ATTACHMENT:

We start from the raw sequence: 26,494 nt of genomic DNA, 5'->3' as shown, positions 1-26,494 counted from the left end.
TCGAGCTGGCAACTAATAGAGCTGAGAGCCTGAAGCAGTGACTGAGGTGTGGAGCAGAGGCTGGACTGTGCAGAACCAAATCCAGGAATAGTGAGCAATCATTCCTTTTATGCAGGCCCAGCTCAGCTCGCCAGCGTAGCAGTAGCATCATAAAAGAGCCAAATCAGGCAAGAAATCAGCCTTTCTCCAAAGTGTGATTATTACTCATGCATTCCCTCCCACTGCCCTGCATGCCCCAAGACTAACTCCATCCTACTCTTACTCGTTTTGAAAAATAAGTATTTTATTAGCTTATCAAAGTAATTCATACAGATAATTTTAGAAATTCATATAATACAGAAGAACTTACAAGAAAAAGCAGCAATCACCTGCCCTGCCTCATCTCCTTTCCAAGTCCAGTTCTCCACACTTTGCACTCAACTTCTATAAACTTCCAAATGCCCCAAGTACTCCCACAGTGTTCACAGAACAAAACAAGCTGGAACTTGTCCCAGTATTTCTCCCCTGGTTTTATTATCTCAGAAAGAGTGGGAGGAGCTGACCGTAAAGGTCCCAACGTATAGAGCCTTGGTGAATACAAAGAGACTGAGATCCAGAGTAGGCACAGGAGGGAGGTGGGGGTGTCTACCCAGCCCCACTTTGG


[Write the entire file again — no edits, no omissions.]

We start from the raw sequence: 26,494 nt of genomic DNA, 5'->3' as shown, positions 1-26,494 counted from the left end.
TCGAGCTGGCAACTAATAGAGCTGAGAGCCTGAAGCAGTGACTGAGGTGTGGAGCAGAGGCTGGACTGTGCAGAACCAAATCCAGGAATAGTGAGCAATCATTCCTTTTATGCAGGCCCAGCTCAGCTCGCCAGCGTAGCAGTAGCATCATAAAAGAGCCAAATCAGGCAAGAAATCAGCCTTTCTCCAAAGTGTGATTATTACTCATGCATTCCCTCCCACTGCCCTGCATGCCCCAAGACTAACTCCATCCTACTCTTACTCGTTTTGAAAAATAAGTATTTTATTAGCTTATCAAAGTAATTCATACAGATAATTTTAGAAATTCATATAATACAGAAGAACTTACAAGAAAAAGCAGCAATCACCTGCCCTGCCTCATCTCCTTTCCAAGTCCAGTTCTCCACACTTTGCACTCAACTTCTATAAACTTCCAAATGCCCCAAGTACTCCCACAGTGTTCACAGAACAAAACAAGCTGGAACTTGTCCCAGTATTTCTCCCCTGGTTTTATTATCTCAGAAAGAGTGGGAGGAGCTGACCGTAAAGGTCCCAACGTATAGAGCCTTGGTGAATACAAAGAGACTGAGATCCAGAGTAGGCACAGGAGGGAGGTGGGGGTGTCTACCCAGCCCCACTTTGG